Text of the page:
©2020 All Rights Reserved Carole Copeland Thomas • (508) 947-5755 • Carole@mssconnect.com
By Carole Copeland Thomas
Happy New Year To You And Your Family!
As we say goodbye to 2019 and give a hearty HELLO to 2020, let’s highlight eight traditional foods served around the world during either New Year's Eve or New Year’s Day. Some may sound so tempting that you’ll want to try one of two of them sometime this year or next New Year’s Day.
The traditions of food always add value and symbolism to cultures worldwide. Please share your food tradition with my network. Share your comments with me by emailing me at firstname.lastname@example.org.
May 2020 bring you inner joy and happiness throughout the next year.
Eight Food Traditions
1. USA Black Eyed Peas: African American Community and Southern Whites
Call it comfort food or Southern soul food, serving black-eyed peas, collard greens (or in my case cabbage), and (often) chicken are served for prosperity and good luck on January 1st in many African American homes across the US. And a white colleague, born in the South, reminded me that he, too, grew up with this food tradition!
And yes, I enjoyed both cooking and eating my black-eyed peas today on the first day of 2020.
2. Spain Twelve Grapes
At the stroke of midnight, they eat one grape for every toll of the clock bell. Some even prep their grapes -- peeling and seeding them -- to make sure they will be as efficient as possible when midnight comes.
The custom began at the turn of the 20th century and was purportedly thought up by grape producers in the southern part of the country with a bumper crop. Since then, the tradition has spread to many Spanish-speaking nations.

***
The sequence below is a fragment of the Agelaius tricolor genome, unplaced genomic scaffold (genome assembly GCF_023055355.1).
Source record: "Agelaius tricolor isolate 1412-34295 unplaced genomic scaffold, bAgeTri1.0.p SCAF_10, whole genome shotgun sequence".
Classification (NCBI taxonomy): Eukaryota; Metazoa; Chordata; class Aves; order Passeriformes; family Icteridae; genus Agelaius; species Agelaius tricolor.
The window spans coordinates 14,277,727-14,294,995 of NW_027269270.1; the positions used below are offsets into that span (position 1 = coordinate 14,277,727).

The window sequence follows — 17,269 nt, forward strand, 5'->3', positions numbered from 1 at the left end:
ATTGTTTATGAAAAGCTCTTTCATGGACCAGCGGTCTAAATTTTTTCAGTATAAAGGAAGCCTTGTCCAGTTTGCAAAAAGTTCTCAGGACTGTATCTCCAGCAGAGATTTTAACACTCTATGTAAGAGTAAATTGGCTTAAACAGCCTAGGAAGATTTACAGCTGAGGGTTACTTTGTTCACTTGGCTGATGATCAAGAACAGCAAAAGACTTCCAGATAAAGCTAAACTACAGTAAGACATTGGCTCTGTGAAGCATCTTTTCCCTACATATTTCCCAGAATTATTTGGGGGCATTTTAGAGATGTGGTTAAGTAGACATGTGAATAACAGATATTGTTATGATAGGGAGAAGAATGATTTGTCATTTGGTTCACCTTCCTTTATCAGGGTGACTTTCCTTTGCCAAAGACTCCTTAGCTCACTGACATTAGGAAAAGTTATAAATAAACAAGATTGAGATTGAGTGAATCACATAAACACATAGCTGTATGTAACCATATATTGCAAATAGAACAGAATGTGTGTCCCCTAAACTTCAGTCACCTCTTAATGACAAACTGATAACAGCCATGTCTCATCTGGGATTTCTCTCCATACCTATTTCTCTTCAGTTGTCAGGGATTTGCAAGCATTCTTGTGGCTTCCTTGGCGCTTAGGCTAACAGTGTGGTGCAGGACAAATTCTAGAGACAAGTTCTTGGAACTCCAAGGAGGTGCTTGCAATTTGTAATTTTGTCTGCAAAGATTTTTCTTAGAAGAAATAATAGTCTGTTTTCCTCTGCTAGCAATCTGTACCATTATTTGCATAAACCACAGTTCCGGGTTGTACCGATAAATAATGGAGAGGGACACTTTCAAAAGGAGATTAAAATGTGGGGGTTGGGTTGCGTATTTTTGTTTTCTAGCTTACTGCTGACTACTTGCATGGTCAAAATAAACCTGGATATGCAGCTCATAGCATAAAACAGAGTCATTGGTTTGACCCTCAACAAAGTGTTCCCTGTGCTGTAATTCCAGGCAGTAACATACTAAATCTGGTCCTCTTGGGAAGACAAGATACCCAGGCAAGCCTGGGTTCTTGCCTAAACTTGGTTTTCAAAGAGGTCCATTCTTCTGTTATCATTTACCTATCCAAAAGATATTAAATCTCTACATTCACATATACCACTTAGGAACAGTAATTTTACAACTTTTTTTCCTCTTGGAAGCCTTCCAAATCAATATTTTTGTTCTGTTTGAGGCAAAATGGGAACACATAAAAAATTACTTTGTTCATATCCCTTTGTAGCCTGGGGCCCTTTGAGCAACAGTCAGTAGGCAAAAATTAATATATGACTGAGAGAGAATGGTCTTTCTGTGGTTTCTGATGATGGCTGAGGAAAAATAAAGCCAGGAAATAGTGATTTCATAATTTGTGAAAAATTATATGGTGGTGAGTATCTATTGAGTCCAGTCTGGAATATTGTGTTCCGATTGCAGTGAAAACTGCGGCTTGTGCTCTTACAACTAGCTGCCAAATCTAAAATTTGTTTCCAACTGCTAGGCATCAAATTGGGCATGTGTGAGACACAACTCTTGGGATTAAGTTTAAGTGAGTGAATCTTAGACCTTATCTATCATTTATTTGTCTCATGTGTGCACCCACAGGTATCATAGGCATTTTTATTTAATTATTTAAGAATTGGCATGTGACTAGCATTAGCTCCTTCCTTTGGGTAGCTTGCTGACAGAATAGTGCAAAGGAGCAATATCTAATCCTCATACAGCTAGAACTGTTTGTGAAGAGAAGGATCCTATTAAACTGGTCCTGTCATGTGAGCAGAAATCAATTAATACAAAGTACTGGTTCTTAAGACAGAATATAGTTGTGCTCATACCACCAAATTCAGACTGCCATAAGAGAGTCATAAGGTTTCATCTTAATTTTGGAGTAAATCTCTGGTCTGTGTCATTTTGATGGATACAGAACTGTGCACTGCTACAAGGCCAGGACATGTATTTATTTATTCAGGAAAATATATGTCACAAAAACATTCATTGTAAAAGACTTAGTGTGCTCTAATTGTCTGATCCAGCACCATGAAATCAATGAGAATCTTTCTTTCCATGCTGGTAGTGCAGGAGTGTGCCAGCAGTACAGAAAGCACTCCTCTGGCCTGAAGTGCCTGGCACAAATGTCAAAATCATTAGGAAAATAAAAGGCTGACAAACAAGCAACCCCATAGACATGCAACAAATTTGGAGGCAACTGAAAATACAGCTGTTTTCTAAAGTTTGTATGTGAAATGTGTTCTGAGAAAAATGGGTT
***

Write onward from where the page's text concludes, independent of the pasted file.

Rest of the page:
3. Mexico Tamales
Tamales, corn dough stuffed with meat, cheese, and other delicious additions and wrapped in a banana leaf or a corn husk, make appearances at pretty much every special occasion in Mexico. But the holiday season is an especially favored time for the food.
In many families, groups of women gather together to make hundreds of the little packets -- with each person in charge of one aspect of the cooking process -- to hand out to friends, family, and neighbors. On New Year's, it's often served with menudo, a tripe and hominy soup that is famously good for hangovers.
4. Japan Soba Noodles
In Japanese households, families eat buckwheat soba noodles, or toshikoshi soba, at midnight on New Year's Eve to bid farewell to the year gone by and welcome the year to come. The tradition dates back to the 17th century, and the long noodles symbolize longevity and prosperity.
5. Philippines Find 12 Round Fruits
For a favorable fortune in the Philippines, it’s not size or color or texture that matters, but rather shape. Avoid rectangles and triangles if you’re visiting this country for its New Year’s celebration, and instead, be on the lookout for anything circular in fashion. The idea is that circles represent coins and bring wealth, so the more circle shapes you can collect, the better. Most locals will attempt to get to 12 round fruits, each representing a month of the year.
6. Denmark Smash Plates
Jump Into The New Year
Tradition says you should—affectionately!—shatter them against the doors of your friends’ homes to ward off bad spirits and welcome happier vibes in the chaos. Another ritual that doesn’t require cleanup is jumping for joy at midnight—literally. As the clock ticks closer to midnight, Danish folk will try to climb to the highest peak they can—on top of chairs, tables, you name it—and jump into the New Year.
7. South Korea Soup For The Soul
There’s nothing like a hot bowl of soup to warm the soul in the winter, but South Korea’s tteokguk, a dish made of broth, rice cakes, meat, and vegetables, is imperative to the country’s New Year traditions. South Korean New Year, known as Seollal, usually falls in late January or early February, and the soup is believed to bring those who eat it good luck in the new year
8. Italy Cotechino con Lenticchie
Italians celebrate New Year's Eve with La Festa di San Silvestro, often commencing with a traditional cotechino con lenticchie, a sausage and lentil stew that is said to bring good luck (the lentils represent money and good fortune) and, in certain households, zampone, a stuffed pig's trotter.
Carole Copeland Thomas and African American Food Traditions
Readers Digest: https://www.rd.com/advice/travel/good-luck-new-years-traditions-world/
* * * * * * * *